Category Archives: Spain

The Quirky Side of House Sitting


(This is a guest post by Nicole of Suitcase Stories)

When I tell people that my husband and I travel the world via house sitting they are amazed by the concept.  And true, it’s definitely a different way to travel but for us it’s been a way to see the world on a much smaller budget than if we were staying in hotels.  When you travel perpetually like we do, you need to find a way to cut the costs down.

People don’t always want to hear about the boring money saving side of our house sitting lifestyle, they want to hear about all the weird and wonderful homes we have looked after.  We are often asked for details on any peculiar requests that have been asked of us or if we have taken care of any strange pets.

Since we started our house sitting travels 16 months ago we have seen some very quirky things.  But the one house sit that we always think about when these questions are asked, is a sit we did in a little town called Sarria in Spain.

We were living in a small farmhouse on the outskirts of a very small village.  For two ‘city slickers’ this was very much out of our comfort zone but we wanted to try something new.  The house was very basic but had everything we needed.

Sarria, Spain

At this time we had only house sat in English speaking countries, but we had travelled through places like France, Iceland and the Netherlands.  We always tried to learn a few words in each country we visit, though, as we were always in tourist areas, between our bad French and their bad English we somehow made it work.

Dog bath

We were soon to find out it was going to be very different in this little Spanish village.

On the day we arrived, we went to the local grocery store, which we thought was going to be a simple task: think again!  After about 10 minutes of looking for chicken breast we gave up and went to the deli counter.

Knowing nothing other than hello, thank you and goodbye in Spanish, Michael tried asking for chicken breast in English, apologizing as he went.  But of course, the butcher couldn’t understand a word he said.

After 3 minutes and getting nowhere, Michael started walking around like a chicken! He had the wings flapping and the head pecking; it was hysterical. But then it got embarrassing – The guy at the counter was nodding and walked away and came back with a whole chicken.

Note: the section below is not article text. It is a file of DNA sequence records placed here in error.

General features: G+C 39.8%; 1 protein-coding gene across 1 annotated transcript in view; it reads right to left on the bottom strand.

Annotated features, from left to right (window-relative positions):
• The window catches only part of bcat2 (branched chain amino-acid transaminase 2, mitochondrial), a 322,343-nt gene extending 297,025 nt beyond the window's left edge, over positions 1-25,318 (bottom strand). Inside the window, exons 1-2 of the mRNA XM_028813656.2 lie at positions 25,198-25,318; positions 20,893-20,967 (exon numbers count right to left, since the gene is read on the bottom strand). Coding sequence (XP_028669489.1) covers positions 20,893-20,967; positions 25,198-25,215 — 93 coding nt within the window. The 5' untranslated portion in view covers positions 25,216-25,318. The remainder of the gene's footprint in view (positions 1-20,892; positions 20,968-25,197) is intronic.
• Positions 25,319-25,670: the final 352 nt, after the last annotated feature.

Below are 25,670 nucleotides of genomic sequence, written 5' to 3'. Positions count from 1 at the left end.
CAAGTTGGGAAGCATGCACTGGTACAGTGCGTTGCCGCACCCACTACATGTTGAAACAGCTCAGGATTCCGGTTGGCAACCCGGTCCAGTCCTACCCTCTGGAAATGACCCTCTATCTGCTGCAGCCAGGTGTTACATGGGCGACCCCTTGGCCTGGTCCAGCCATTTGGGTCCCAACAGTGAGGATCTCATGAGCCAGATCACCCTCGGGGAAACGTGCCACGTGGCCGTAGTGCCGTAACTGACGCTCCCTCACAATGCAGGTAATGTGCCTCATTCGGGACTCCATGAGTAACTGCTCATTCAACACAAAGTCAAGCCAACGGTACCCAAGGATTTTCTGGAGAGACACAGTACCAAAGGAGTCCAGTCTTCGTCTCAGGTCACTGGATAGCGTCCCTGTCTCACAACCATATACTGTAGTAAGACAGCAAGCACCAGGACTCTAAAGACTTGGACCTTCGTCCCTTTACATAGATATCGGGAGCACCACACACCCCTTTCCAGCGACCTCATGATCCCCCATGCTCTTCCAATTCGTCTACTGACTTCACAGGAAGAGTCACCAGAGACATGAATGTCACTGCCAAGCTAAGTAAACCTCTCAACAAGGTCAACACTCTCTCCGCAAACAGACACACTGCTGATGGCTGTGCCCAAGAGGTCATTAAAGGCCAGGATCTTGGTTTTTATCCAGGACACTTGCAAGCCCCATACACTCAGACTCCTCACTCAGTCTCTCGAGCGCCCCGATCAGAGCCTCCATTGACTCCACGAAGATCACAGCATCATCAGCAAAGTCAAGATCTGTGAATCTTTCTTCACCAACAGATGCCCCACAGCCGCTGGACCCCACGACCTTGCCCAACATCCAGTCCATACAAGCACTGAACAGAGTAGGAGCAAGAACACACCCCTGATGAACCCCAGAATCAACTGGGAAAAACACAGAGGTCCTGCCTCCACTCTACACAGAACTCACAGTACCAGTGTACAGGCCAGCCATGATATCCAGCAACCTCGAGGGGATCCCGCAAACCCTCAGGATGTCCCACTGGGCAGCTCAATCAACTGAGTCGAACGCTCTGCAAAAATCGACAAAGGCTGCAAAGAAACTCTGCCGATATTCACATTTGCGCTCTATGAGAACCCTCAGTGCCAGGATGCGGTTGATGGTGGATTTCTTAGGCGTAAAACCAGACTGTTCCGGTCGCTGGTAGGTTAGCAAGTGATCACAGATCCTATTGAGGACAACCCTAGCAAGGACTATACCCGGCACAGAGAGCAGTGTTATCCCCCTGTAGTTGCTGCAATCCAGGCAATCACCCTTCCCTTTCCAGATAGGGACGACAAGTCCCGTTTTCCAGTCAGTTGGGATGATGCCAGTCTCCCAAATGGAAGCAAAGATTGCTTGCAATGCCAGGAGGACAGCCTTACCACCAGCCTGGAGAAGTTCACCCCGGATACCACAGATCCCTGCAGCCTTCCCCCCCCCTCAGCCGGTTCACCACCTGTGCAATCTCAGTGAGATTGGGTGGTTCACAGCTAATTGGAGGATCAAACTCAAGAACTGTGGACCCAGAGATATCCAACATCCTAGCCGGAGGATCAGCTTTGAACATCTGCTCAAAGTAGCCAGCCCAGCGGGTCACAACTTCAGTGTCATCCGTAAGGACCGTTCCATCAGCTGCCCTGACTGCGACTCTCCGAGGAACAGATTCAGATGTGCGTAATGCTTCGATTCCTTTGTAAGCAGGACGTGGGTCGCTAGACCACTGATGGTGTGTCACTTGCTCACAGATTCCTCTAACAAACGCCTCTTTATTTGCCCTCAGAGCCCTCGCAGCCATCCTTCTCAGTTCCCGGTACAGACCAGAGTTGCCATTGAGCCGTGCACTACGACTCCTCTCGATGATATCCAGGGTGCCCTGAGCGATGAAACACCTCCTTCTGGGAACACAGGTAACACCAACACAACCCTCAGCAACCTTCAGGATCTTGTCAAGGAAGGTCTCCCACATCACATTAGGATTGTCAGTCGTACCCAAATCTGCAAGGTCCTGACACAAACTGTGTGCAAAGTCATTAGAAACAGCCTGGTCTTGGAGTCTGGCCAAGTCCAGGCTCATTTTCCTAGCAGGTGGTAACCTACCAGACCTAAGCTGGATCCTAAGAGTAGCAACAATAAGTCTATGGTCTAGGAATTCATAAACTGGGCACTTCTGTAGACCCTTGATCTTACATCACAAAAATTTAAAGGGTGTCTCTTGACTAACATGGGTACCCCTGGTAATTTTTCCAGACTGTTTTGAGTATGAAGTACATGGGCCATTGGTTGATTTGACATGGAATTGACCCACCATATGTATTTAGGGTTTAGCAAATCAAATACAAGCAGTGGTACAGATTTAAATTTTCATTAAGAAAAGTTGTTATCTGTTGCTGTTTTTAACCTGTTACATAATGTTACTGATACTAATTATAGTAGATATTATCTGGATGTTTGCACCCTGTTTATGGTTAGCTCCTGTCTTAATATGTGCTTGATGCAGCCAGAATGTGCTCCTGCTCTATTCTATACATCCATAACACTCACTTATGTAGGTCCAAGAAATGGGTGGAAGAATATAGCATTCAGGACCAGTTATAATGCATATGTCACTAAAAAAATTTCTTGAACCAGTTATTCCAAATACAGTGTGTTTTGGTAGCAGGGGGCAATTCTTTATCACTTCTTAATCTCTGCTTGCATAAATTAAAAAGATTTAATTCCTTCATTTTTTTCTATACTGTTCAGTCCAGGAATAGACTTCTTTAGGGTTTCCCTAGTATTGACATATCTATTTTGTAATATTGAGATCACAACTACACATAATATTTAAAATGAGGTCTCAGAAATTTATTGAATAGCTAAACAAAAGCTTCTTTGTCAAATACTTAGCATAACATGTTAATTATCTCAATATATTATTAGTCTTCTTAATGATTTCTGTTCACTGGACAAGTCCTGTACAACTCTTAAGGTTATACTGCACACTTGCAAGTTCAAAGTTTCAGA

Well at least he knew what we wanted but how to get him to understand ‘chicken breast’. To my sheer embarrassment, Michael pointed at my breasts while still clucking like a chicken! It seemed like the whole shop erupted with laughter while my cheeks burned like never before.  It got the point across because out came the chicken breast… along with a big grin and a wink from the butcher!

Back at the house, we had another issue to deal with: a dog who was a little too fond of my leg.  Max was a 3 year old but he was quite a solid boy.  I am no lightweight but there were times his affections would knock me to the floor.  This of course would get him even more worked up because he thought I was playing: I guess my laughing didn’t help the situation.   It took about two weeks before he realized my leg was not going to return his love and finally he stopped.

SpainIt was summer during our time in Spain and it was so hot! We were inland so nowhere near the beach or a sea breeze.  The house did not have air conditioning, not even a fan.  So how did we cool down? We would sit in the dog bath (which was a kiddies pool) to cool down.  Of course Max thought this was a brilliant idea and all 3 of us sat in a tiny kiddies pool all in the name of cooling down.

So while housesitting is a wonderful way to see the world, it’s not always the perfect situation. However, we wouldn’t have it any other way. This lifestyle of us has given us some great stories, some funny moments and a life time of wonderful memories.

Bio:  Nicole, and her husband Michael, are an Australian couple who gave up their careers, sold their possessions and left their ‘conventional’ life behind for a life of travel. They have been living a nomadic life for 15 months and see no end in sight.

They launched Suitcase Stories to share their stories, travel tips and destination guides.  They hope to inspire others to travel and to show people how long term travel is not only possible but also affordable.  

You can follow their journey on Facebook & Twitter.

10 Christmas Delicacies and Their Traditions